Wagner’s Pharmacy | 3113 Fourth St. | 502.375.3800
(This story originally appeared in the Spring 2023 print issue.)
Alive and Kickin’
After 101 years, Wagner’s is still Churchill Downs, and Churchill Downs is still Wagner’s.
Standing at the Fourth Street entrance to Wagner’s diner, a good horseshoe tosser could probably land one at Churchill Downs — it’s that close. Today, the historic business is led by Lee Wagner III, who’s learned a few things about walking the line between tradition and modernity.
The Wayback Machine points to 1922. Central Avenue is a neighborhood street, not the thoroughfare it will become some 75 years later. The suburban towns that sandwich Central, called South Louisville (or Southside) and Oakdale (aka Wyandotte), are populated by homes, stores and factories.
Churchill Downs, in its 47th year, is the predominant landmark (by a mile and a quarter), and the area is biracial — the Louisville City Directory lists a “C” next to several businesses, denoting “colored” ownership. With Prohibition in effect, “soft drink” vendors are common.
The giant Kentucky Wagon Manufacturing factory sprawls along Third Street, and an L&N rail yard fills the expanse that now houses the U of L football stadium. The railroad even has its own YMCA at Third and Central. On Central between Third and Fourth, there’s a police station, a tailor, watch repair, furnished rooms and a residence selling coal. On Fourth Street south of Central, a branch of The Louisville Herald newspaper, and at 3115 S. Fourth, Samuel Kreitman operates a grocery. Next door at 3111 resides John Van Arsdale, likely a bill collector. (Key point: There is apparently nothing located at 3113.)
On the northeast corner of Fourth and Central sits Hagen’s Pharmacy, for sale after the death of proprietor Burch J. Hagen. Long-time employee Leo J. Wagner, who started working there as a delivery boy at age 14, has agreed to buy the business from Matilda Hagen for about $4,000. Wagner borrows funds from his sister, Louise, who the family calls “Wee.” The deal closes on Sept. 17, 1922.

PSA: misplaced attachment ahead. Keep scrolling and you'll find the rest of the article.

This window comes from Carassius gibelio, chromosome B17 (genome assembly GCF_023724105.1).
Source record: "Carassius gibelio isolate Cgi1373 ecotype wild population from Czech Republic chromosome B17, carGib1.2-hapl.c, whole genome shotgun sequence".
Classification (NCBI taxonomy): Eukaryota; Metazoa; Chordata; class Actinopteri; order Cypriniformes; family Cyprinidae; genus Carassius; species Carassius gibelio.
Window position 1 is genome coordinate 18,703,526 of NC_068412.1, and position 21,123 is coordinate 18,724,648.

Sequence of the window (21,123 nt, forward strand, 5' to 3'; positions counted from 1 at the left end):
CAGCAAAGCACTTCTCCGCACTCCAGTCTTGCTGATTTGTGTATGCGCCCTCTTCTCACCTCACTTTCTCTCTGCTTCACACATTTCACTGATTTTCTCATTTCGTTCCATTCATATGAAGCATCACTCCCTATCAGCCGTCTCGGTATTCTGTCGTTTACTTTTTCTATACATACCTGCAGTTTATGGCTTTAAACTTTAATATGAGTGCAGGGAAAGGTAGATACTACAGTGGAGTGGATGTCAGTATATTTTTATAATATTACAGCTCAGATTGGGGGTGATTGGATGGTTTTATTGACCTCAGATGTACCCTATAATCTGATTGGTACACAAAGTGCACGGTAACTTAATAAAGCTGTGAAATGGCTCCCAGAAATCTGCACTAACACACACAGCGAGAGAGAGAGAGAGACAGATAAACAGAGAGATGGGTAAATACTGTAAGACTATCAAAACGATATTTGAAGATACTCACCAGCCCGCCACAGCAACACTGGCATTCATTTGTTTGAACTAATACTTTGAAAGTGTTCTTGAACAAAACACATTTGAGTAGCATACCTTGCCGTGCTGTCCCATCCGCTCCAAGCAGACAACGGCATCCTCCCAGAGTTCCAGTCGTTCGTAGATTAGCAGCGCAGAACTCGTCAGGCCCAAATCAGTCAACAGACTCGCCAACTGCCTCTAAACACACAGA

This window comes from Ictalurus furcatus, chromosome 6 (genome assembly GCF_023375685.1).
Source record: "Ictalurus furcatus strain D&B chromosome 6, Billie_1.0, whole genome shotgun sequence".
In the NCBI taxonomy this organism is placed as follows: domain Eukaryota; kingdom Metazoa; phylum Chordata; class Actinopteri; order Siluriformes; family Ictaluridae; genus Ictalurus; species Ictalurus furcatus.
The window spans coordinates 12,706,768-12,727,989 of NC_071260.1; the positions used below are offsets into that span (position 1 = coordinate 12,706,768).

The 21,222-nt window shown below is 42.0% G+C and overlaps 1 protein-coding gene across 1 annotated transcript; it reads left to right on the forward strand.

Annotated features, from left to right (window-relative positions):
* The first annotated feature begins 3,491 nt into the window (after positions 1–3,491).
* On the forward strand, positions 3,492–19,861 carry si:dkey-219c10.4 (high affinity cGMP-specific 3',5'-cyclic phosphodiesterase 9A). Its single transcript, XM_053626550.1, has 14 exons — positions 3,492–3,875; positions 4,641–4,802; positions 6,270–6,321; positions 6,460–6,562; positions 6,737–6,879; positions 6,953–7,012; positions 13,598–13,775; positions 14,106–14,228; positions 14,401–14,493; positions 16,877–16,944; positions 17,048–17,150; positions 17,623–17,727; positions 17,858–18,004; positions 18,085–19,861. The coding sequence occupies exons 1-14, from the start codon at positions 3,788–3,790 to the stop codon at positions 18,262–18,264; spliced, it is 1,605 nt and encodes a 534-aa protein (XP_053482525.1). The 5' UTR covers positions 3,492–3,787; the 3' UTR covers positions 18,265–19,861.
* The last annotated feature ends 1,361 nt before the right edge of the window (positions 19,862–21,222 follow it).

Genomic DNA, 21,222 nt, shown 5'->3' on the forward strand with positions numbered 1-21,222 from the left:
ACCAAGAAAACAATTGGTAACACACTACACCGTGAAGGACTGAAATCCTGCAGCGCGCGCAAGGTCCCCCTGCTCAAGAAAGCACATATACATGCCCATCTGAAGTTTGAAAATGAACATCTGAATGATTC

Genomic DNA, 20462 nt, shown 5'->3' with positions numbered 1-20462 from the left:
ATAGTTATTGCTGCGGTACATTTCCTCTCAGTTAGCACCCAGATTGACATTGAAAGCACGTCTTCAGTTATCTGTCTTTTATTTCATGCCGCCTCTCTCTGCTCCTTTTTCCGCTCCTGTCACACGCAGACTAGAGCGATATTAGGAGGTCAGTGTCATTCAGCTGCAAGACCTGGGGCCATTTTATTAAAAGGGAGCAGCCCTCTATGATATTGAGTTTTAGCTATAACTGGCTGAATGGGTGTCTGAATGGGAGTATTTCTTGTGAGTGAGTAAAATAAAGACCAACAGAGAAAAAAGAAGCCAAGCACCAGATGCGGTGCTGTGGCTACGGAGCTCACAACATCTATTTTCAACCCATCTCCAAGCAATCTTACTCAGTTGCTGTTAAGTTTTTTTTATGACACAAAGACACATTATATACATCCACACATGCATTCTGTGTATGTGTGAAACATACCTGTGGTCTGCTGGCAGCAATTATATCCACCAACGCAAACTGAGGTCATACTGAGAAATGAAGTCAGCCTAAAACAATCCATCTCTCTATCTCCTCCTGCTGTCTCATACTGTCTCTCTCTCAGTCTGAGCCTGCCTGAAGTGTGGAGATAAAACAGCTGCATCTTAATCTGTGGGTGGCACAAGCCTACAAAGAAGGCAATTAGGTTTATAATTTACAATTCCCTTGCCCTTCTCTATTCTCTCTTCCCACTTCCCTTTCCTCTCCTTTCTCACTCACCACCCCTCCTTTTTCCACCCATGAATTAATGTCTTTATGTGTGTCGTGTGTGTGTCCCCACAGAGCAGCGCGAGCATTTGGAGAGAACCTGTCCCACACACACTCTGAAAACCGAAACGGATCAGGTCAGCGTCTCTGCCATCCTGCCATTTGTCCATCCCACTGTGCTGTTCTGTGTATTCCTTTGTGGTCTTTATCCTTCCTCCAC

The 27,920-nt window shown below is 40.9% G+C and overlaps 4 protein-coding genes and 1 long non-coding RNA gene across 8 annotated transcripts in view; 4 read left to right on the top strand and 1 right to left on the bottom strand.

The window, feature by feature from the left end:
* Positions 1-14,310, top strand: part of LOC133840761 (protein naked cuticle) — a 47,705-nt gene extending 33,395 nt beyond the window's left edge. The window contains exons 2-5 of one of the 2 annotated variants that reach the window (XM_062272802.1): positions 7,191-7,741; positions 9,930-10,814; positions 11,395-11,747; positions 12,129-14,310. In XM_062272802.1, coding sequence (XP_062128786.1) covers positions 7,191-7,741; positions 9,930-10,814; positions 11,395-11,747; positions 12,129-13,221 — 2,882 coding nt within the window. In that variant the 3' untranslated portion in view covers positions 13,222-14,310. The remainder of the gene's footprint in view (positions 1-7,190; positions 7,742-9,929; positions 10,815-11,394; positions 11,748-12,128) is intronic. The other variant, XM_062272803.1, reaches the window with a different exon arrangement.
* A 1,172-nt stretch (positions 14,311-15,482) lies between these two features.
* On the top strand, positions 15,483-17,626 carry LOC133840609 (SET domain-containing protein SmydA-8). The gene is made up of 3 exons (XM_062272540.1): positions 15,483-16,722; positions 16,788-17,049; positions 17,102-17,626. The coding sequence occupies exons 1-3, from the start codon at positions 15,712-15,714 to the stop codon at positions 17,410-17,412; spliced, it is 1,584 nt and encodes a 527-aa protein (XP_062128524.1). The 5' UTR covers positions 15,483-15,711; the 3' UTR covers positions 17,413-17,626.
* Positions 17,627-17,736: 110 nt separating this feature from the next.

It’s not the neighborhood’s only pharmacy. Wagner needs an angle, and the horsemen of Churchill Downs provide it. He sells them cigarettes and other weekly staples on credit and cashes their paychecks. Wagner’s Pharmacy breaks sharply from the gate.
Wagner moves into the pharmacist’s trade with gusto, growing his customer base and bottling equine liniments for trainers. He adds a soda fountain with two stools, then four, then six and eight plus a counter, and the business begins selling cold sandwiches made at the Wagner home. He sells the business to Leo Wagner II in 1968. The elder Wagner dies in 1992.
Leo Wagner II, who holds a pharmacy degree from the University of Kentucky, expands the kitchen, adding a grill hood and increasing seating. He acquires a company called Becker & Durski Turf Goods that produces jockey silks, saddle towels and custom items. He concocts his own equine liniments and becomes a fixture in the horse-racing world.
“He worked with (famed equine vet) Alex Harthill, and they’d take products and break them down, essentially reverse engineering to figure out what was in them,” says Leo Wagner’s grandson, Lee Wagner III, who runs the business today.
Two products stand out and eventually get patented: Wagner’s Racehorse Liniment, which becomes known as “Liquid Gold,” and Equilyte, a supplement to help horses recover from workouts. Both are still made today — and the liniment becomes popular with humans, too.
Lee Wagner III says his father was known as the “man in perpetual motion, always moving to one business segment from the next. (He) taught me how to be dependable and reputable — I learned all my impactful work ethics from him. … There’s not a month that goes by that someone doesn’t come in and say something nice about him, or it’s somebody he hired or helped get into pharmacy school.”